Kumano Hongu Taisha

Kumano Hongu Taisha is the formal name of the major shrine in the heart of the mountains along the Nakahechi section of the Kumano Kodo. The major gods in the Japanese creationist myths and important Buddhist deities are enshrined in the austere ancient style of Shinto shrines.

There are four major shrines which appear to be housed in three buildings. Four main Japanese deities are enshrined as well as four Buddhist deities. Drums can be heard rumbling in the background for ceremonies being conducted in another shrine. The shrines are built in the grand shrine style with cypress bark roofs.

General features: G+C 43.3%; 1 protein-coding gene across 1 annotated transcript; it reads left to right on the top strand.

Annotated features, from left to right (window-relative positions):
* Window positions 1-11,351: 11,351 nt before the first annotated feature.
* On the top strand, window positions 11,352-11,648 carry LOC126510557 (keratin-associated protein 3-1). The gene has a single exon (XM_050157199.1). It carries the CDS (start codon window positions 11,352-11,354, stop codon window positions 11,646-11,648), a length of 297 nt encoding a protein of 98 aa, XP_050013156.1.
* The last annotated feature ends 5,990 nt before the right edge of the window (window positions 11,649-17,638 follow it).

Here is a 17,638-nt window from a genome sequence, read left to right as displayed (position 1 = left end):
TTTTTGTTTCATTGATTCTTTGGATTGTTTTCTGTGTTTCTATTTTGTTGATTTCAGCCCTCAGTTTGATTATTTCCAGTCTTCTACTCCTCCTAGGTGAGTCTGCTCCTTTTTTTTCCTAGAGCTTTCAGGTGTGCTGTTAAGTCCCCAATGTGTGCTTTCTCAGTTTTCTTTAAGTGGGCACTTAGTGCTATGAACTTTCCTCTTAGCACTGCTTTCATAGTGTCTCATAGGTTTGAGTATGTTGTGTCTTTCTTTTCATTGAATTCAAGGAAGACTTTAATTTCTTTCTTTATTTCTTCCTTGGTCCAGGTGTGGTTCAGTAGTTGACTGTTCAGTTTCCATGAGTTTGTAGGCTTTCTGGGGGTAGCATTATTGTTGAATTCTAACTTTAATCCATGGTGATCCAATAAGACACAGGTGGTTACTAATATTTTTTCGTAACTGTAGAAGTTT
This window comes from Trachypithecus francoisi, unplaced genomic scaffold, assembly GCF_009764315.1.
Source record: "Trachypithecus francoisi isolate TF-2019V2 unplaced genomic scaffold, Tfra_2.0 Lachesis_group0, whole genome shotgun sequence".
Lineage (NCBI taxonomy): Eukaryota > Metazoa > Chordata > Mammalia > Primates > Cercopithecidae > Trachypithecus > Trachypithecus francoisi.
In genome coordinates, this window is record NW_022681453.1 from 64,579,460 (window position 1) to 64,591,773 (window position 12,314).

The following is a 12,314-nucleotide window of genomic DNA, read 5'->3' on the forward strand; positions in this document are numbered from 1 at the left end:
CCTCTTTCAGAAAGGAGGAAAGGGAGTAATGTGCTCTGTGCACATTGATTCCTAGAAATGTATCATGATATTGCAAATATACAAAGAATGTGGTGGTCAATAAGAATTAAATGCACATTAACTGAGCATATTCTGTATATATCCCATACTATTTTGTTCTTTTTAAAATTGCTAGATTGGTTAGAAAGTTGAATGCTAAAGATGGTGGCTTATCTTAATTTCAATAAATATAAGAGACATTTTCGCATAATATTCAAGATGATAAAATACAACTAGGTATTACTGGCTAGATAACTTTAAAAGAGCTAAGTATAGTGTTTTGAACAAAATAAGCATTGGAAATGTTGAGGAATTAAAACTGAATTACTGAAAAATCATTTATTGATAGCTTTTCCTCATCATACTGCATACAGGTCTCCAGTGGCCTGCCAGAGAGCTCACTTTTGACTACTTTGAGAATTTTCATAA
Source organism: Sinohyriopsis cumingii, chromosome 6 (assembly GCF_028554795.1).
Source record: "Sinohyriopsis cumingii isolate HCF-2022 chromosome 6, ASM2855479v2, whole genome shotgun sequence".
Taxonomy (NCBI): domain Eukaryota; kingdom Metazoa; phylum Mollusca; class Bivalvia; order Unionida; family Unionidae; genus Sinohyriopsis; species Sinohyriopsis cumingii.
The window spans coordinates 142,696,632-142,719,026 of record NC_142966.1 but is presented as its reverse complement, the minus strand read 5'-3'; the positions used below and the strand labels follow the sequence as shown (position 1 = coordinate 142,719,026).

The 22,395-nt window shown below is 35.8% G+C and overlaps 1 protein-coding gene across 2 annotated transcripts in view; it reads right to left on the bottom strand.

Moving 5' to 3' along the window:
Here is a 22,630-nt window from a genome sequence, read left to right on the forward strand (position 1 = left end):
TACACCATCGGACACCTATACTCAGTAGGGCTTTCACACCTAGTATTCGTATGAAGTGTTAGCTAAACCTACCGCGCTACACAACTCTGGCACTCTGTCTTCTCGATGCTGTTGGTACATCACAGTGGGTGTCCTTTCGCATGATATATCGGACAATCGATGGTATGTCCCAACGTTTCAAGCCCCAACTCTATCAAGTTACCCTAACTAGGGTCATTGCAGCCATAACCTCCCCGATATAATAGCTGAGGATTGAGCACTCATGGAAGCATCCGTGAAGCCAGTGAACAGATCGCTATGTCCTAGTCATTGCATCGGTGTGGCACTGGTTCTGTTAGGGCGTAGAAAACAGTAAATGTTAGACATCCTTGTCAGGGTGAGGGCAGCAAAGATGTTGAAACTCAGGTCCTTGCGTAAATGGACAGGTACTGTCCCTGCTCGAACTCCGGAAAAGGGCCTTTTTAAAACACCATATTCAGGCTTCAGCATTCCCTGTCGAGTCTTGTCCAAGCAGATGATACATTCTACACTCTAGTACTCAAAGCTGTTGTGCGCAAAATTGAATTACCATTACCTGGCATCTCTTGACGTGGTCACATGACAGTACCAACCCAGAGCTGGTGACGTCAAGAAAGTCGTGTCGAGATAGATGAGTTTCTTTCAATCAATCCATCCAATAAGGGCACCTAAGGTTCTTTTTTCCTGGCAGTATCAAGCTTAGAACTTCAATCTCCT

The site of the Kumano Hongu Taisha (Grand Shrine) is not the original site. In 1889, the grand shrine was washed away in a massive flood. The old site is called Oyunohara. At the entrance to the old site there is the largest torii gate in Japan.

It was erected to commemorate two thousand years of history. It is 33.9 meters tall, or about the height of a three to four-story building. Torii is written with the Chinese characters, "bird perch " in Japanese. Torii gates mark the entrance to a holy place.
It is befitting that the massive torii shows the site of a place which has been sacred for thousands of years.